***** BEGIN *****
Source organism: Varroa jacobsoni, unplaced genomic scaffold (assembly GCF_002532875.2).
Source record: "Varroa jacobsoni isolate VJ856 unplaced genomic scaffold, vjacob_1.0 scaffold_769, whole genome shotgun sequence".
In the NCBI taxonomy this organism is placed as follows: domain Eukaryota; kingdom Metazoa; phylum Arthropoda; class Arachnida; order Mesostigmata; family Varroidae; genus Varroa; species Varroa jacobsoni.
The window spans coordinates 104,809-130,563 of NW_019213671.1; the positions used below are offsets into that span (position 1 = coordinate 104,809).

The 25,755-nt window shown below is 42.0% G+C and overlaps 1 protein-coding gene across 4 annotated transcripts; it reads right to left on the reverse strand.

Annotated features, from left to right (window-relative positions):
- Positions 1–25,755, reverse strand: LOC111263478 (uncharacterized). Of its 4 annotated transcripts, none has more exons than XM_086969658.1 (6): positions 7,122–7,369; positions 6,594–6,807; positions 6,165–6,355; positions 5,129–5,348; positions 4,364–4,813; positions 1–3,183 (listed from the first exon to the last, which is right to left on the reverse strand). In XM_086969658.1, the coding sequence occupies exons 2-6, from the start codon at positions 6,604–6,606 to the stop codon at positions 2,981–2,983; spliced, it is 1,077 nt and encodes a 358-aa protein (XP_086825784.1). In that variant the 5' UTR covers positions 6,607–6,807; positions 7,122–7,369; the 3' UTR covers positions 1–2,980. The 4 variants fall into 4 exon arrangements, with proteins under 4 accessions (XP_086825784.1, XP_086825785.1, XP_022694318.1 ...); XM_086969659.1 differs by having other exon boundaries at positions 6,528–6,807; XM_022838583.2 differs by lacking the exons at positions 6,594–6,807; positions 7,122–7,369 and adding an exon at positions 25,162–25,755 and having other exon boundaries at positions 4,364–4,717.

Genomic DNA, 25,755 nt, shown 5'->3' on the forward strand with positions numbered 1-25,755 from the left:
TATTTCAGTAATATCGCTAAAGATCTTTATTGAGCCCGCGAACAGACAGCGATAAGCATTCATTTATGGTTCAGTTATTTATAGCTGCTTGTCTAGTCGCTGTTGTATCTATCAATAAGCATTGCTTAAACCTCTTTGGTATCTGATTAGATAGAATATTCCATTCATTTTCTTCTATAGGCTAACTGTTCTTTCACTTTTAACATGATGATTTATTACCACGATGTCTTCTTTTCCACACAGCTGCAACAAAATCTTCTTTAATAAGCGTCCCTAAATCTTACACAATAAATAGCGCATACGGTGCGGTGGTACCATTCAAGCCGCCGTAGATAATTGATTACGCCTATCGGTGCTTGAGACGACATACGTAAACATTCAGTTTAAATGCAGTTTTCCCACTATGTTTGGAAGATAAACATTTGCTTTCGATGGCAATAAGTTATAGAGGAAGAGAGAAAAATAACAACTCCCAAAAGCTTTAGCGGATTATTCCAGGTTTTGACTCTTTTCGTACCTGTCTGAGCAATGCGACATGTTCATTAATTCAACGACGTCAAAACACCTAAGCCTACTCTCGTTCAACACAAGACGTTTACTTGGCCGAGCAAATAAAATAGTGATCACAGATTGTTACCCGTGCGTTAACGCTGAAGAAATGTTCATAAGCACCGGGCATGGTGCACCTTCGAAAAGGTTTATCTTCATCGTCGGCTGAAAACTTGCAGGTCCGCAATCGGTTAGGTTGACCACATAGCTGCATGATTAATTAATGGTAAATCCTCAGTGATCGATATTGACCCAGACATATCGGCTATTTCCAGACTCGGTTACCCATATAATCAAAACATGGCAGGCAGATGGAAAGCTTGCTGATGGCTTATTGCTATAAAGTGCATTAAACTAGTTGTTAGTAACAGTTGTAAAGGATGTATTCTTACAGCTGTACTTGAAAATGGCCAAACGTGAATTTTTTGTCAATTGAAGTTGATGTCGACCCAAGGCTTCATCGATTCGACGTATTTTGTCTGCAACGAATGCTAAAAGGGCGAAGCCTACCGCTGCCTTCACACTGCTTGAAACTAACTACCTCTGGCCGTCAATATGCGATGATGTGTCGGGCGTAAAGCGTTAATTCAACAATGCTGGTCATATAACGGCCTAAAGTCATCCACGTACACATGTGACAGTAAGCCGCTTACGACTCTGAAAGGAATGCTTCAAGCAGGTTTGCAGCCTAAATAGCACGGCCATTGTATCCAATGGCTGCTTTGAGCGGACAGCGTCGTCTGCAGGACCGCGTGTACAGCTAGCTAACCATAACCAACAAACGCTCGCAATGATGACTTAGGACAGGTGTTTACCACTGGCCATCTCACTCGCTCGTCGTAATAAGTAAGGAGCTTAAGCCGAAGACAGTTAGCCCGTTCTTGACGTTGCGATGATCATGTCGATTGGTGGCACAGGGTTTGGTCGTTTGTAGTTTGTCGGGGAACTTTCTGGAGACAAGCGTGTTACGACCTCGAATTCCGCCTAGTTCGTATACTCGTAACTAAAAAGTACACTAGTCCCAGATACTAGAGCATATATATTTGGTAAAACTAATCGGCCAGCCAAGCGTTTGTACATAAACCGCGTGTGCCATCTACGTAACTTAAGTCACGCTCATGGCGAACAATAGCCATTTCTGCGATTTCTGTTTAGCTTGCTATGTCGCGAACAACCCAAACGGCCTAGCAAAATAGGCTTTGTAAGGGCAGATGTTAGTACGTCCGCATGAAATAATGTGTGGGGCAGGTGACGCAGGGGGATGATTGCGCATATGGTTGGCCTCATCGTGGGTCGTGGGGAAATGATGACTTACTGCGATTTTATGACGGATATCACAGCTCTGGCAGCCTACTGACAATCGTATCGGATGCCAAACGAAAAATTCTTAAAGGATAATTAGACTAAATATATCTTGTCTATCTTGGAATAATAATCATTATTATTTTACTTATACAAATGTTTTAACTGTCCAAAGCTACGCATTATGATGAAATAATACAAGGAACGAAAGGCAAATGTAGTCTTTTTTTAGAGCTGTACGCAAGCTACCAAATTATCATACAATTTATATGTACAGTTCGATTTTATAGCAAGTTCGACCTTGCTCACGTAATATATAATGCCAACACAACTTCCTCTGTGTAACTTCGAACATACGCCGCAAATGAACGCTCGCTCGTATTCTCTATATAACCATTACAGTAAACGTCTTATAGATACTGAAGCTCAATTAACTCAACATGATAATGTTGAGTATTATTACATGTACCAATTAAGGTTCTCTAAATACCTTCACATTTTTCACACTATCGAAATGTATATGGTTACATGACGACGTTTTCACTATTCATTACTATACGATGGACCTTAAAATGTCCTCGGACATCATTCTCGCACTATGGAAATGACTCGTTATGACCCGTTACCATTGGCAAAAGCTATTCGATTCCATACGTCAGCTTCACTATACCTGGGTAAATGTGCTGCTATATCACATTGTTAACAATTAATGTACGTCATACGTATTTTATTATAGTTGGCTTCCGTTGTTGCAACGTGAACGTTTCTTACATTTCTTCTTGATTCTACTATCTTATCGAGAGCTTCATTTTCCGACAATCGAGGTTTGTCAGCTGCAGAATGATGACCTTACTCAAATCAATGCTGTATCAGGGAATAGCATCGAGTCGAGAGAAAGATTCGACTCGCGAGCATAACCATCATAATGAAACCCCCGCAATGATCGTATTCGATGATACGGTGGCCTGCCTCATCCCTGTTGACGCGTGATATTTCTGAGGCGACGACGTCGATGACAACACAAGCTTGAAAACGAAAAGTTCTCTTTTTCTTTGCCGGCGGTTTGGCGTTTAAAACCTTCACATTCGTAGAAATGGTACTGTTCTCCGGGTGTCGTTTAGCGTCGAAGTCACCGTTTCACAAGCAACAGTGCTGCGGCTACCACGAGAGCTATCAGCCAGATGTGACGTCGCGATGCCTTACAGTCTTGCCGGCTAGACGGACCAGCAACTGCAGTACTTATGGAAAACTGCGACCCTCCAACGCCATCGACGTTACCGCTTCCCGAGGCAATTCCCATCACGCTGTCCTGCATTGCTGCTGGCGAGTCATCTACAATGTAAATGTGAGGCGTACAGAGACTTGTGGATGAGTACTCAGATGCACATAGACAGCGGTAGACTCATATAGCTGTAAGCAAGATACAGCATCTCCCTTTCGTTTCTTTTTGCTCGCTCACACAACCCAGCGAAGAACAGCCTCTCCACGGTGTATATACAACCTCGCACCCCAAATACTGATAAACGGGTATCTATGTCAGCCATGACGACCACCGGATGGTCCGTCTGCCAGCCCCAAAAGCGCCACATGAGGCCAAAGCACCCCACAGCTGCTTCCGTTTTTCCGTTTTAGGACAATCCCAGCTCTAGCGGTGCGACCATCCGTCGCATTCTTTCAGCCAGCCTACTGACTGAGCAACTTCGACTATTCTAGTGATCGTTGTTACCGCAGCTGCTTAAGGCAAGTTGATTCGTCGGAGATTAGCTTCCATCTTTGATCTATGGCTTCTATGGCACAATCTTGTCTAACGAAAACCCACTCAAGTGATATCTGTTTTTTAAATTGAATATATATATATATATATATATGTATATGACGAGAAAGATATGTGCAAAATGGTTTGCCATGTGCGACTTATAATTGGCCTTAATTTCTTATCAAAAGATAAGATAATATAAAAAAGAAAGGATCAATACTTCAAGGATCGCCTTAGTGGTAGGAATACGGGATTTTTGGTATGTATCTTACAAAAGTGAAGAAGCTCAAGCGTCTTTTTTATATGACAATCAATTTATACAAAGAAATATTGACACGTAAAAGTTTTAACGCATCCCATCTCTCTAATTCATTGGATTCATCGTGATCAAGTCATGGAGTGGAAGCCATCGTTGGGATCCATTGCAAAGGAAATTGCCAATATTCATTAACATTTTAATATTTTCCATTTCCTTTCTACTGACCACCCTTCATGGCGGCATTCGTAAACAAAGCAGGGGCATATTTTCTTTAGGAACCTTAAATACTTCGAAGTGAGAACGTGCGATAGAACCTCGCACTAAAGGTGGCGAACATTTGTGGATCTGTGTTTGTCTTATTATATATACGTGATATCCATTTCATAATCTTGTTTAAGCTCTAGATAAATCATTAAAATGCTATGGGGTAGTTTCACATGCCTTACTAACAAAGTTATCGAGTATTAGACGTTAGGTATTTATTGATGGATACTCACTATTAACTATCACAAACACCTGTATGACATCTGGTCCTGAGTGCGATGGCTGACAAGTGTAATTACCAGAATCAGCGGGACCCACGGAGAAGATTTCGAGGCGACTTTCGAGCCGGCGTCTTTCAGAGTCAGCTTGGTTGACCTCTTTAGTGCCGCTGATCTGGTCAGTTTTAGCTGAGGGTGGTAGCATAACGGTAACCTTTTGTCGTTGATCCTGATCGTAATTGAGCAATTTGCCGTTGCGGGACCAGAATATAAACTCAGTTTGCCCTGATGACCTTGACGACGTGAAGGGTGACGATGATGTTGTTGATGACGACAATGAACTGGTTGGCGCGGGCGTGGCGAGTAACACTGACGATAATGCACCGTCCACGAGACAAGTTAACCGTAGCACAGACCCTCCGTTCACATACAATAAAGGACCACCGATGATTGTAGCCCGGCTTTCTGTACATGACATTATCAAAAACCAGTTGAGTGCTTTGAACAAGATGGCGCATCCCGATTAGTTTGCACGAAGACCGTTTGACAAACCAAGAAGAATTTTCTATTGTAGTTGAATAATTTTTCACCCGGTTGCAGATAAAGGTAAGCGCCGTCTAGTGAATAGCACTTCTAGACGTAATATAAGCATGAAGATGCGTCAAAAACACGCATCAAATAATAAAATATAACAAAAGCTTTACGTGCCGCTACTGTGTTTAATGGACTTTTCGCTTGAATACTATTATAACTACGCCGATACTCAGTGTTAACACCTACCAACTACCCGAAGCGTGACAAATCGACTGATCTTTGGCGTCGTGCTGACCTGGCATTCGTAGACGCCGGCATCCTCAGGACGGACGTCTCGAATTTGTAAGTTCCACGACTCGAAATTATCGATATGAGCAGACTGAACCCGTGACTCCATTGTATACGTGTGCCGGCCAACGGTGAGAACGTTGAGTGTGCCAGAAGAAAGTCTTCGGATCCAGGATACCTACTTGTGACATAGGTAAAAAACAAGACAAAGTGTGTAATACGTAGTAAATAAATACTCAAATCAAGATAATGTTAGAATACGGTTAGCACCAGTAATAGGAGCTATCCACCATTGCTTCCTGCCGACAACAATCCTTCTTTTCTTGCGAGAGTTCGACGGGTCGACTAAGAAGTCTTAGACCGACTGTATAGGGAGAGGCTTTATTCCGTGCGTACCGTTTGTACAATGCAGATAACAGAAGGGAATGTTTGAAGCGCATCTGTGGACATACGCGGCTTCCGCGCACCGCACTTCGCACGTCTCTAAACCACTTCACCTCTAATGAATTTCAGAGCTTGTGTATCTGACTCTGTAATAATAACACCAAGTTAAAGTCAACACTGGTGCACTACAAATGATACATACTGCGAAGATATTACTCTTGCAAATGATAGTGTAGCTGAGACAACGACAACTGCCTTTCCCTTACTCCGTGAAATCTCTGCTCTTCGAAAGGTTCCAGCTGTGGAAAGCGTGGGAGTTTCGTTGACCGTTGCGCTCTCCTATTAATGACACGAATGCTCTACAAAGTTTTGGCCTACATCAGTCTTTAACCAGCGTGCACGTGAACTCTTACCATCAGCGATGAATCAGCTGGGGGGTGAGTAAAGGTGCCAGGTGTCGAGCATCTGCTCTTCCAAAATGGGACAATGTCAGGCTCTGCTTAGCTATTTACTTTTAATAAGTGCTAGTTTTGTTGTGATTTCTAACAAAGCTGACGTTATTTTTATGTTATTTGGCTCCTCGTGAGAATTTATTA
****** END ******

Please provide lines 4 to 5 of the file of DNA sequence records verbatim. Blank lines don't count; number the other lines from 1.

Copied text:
The window spans coordinates 104,809-130,563 of NW_019213671.1; the positions used below are offsets into that span (position 1 = coordinate 104,809).

The 25,755-nt window shown below is 42.0% G+C and overlaps 1 protein-coding gene across 4 annotated transcripts; it reads right to left on the reverse strand.